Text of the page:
Although Phil Woods gets top billing on this Philology LP compilation of two mid-'60s broadcasts by DJ Alan Grant from the Half Note in New York City, he is only present on one of the two airchecks, with both groups led by tenor saxophonist Al Cohn. The first five tracks feature the two musicians with a rhythm section consisting of pianist Dave Frishberg, bassist Major Holley, and drummer Mousie Alexander. Both men shine in "Yardbird Suite," though there seems to be a bit of stumbling in the introduction to "It's a Wonderful World." Singer Jimmy Rushing is added for a rousing "Deed I Do," though the vocalist's microphone doesn't seem to be working too well, and the sound does improve a good bit in "I Want a Little Girl" and for a brisk, swinging "All of Me." The last six selections find Cohn with fellow tenor Zoot Sims and Richie Kamuca, along with Frishberg, bassist Tommy Potter, and drummer Mel Lewis. The three-reed front line opens with a hard-charging "Broadway," followed by a rapid-fire take of Lester Young's "Tickle Toe." Jimmy Rushing is again a special attraction, stealing the show with his effortless interpretation of "I Can't Believe That You're in Love With Me," the loping "Every Day I Have the Blues," and his very own "Sent for You Yesterday," with his gravelly vocals backed by the shout chorus of the three tenor saxes. The only disappointing thing about this worthwhile release is the lack of liner notes.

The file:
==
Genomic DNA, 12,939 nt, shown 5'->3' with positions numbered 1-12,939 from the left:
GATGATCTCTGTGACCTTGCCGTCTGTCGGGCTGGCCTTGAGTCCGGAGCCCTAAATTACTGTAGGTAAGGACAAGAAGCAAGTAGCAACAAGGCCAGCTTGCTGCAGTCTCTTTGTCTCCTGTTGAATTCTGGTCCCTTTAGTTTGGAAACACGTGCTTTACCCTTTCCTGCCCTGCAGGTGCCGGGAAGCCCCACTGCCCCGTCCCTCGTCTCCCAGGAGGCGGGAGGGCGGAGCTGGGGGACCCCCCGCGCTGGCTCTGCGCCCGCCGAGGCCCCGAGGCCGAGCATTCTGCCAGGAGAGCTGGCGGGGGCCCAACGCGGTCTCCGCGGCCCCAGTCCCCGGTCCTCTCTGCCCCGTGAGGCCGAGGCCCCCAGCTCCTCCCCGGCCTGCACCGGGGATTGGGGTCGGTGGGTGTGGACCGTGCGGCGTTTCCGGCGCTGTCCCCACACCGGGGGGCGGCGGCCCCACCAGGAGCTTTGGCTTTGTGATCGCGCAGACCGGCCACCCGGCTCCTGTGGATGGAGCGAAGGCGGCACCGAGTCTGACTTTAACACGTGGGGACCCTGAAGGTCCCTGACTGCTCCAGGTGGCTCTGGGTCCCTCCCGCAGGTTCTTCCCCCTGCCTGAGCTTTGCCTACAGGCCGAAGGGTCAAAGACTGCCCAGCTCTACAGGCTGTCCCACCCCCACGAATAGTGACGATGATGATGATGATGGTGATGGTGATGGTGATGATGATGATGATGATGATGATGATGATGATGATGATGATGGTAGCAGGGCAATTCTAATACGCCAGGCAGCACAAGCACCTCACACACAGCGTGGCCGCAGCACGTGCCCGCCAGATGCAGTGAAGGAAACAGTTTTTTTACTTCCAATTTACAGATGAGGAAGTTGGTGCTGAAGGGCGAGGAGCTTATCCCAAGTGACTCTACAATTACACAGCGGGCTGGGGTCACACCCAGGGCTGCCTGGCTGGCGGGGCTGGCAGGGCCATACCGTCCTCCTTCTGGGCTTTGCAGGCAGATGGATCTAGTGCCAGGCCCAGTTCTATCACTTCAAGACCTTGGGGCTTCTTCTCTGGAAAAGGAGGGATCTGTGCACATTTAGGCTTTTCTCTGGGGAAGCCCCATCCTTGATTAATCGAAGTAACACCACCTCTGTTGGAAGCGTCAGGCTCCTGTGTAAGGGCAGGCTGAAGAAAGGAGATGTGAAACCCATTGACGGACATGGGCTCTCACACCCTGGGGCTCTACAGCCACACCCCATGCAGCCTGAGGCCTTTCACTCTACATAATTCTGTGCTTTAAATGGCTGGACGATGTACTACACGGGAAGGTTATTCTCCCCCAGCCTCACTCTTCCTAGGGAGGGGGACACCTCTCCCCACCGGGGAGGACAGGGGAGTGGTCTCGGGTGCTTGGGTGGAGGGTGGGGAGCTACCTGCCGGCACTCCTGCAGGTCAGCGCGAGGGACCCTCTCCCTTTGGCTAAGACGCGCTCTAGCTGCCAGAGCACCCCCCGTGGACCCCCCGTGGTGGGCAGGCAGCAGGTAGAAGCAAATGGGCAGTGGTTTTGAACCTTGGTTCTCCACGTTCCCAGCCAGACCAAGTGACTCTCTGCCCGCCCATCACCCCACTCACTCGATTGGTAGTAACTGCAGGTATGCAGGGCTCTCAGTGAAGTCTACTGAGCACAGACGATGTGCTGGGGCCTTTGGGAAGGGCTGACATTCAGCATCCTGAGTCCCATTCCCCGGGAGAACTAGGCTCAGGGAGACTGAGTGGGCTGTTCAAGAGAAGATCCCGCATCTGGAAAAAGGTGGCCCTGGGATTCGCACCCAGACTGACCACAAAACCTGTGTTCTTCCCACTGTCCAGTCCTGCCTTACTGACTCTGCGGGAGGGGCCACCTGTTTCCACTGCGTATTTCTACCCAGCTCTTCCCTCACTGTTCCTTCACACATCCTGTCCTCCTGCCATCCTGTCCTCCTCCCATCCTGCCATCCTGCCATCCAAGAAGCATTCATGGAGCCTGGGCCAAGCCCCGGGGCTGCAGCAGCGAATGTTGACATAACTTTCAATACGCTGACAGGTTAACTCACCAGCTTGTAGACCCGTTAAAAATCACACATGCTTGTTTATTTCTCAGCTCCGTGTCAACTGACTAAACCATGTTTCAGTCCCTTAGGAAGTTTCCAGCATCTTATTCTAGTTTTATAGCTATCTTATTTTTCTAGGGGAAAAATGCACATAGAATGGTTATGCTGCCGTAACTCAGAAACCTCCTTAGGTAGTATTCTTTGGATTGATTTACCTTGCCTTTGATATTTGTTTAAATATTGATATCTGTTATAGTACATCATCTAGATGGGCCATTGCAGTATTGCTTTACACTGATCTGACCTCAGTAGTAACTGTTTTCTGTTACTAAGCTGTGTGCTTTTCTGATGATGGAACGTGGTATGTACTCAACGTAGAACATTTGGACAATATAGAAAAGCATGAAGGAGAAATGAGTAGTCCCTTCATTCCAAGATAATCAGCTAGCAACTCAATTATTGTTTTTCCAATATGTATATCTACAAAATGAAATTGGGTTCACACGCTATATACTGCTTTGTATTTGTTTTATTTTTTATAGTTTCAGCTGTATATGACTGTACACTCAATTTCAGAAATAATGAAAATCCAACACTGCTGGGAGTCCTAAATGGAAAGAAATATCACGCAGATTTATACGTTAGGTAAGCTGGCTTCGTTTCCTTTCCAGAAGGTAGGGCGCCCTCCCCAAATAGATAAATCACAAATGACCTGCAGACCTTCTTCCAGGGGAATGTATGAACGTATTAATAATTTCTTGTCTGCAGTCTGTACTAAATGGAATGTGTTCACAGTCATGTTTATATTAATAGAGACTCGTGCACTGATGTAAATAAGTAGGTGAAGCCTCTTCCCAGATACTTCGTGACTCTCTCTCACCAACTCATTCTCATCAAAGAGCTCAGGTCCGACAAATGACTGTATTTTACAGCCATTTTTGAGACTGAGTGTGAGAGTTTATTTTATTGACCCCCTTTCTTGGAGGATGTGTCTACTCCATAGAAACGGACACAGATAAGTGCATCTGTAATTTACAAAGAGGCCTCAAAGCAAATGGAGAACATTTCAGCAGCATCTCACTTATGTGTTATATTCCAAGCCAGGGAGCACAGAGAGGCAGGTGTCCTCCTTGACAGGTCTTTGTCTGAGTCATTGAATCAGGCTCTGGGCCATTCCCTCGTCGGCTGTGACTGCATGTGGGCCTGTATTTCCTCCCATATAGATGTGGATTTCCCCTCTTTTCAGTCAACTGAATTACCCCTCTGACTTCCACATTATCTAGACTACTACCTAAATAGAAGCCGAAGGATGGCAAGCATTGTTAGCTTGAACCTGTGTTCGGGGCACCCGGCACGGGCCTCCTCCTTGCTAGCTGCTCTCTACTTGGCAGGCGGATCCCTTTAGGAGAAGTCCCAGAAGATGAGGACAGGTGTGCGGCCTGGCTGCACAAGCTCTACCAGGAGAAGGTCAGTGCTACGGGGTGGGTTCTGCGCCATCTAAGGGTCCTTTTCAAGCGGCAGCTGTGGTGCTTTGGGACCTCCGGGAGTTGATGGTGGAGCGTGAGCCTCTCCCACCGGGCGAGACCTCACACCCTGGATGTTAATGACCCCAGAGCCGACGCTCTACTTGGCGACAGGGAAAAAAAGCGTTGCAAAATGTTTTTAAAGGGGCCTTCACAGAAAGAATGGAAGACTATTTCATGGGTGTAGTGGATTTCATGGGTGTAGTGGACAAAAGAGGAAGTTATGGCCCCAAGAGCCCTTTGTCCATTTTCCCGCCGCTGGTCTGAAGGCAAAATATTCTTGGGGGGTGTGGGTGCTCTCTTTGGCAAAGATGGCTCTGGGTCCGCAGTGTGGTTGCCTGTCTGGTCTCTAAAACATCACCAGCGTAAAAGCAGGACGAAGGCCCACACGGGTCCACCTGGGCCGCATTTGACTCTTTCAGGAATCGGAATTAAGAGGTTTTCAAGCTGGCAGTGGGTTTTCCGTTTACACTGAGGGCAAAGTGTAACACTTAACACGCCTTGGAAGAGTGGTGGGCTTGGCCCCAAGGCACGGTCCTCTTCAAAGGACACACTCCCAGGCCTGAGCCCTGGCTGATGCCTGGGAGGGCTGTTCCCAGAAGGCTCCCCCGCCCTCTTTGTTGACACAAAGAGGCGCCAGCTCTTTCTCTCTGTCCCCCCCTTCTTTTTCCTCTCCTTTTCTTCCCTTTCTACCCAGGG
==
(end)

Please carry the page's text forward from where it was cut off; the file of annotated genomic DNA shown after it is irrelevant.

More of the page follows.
Directly from the Half Note Review
by Ken Dryden